A devastating drought in southwestern China’s Yunnan province is entering its third year. The drought has already affected more than 6.3 million people; 2.4 million have difficulty finding access to drinking water. Since early May 2012, torrential rains have been lashing regions across China. Up to that point 26,170 hectares of croplands have been destroyed. A new round of rainstorms started in late June and now it’s reported that about 982,400 hectares of farmland have been affected. At the end of July, less than a week after heavy rain and thunderstorms unleashed the worst flooding in more than 60 years on the Beijing area, another round of flooding rain pummeled the nearby city of Tianjin. Officials have kept a tight lid on information, mindful that any failure to cope with the flooding could undermine the country’s leadership as it undergoes a once-a-decade transition.
Being Broken by Storm, Heat & Dryness
“We’ve got the ‘storm of the century’ every year now,” said Bill Gausman, a senior vice president and a 38-year veteran at the Potomac Electric Power Company, which took eight days to recover from the June 29 “derecho” storm that raced from the Midwest to the Eastern Seaboard and knocked out power for 4.3 million people in 10 states and the District of Columbia.
On July 18th four giant nuclear reactors shut down in New York, Pennsylvania, South Carolina, and Maryland in response to the heat wave. Access to water and water that is cool enough to operate power plants could be an Achilles’ heel for some power plants and electric systems, as the massive drought gripping 54.6% of the lower 48 states continues. Most power plants don’t operate without continuous access to large quantities of water and water that’s cool enough. Electricity generation cumulatively accounts for more than half of all water usage, so the massive drought could become an obstacle to power production in parts of the USA. Nuclear-power production in the U.S. is at the lowest seasonal levels in nine years.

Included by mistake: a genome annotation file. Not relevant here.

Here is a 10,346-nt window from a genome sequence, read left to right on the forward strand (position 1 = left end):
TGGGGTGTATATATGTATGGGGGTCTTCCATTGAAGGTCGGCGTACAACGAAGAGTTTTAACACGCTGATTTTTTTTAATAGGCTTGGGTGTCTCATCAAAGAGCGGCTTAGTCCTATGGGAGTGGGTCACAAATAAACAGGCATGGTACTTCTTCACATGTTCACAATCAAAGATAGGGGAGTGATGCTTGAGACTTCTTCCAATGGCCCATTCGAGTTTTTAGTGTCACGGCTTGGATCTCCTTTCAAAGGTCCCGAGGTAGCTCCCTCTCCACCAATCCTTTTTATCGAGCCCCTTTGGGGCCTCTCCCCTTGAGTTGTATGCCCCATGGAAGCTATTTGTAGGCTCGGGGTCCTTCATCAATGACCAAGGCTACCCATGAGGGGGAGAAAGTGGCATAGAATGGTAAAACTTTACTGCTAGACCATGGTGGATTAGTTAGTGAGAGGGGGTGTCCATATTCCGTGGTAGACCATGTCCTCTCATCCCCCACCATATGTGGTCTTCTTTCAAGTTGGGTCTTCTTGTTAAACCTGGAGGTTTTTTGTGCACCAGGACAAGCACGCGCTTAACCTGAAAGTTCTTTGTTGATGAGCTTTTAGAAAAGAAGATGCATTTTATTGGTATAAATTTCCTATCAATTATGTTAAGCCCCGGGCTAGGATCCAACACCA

Meanwhile fires have raged uncontrollably in the western United States as well as Europe. Though it looked like global cooling was coming, exactly the opposite has struck as quick as a cobra breaking records unseen in all of recorded history. Such heat if sustained is setting the stage for breaking the back of humanity.
Northern India’s power grid crashed Monday, halting hundreds of trains, forcing hospitals and airports to use backup generators and leaving 370 million people — more than the population of the United States and Canada combined. It was the extreme heat that brought down the grid. August is not promising to be nice to the northern hemisphere as the unreal heat wave is predicted to continue.
The News Not All Bad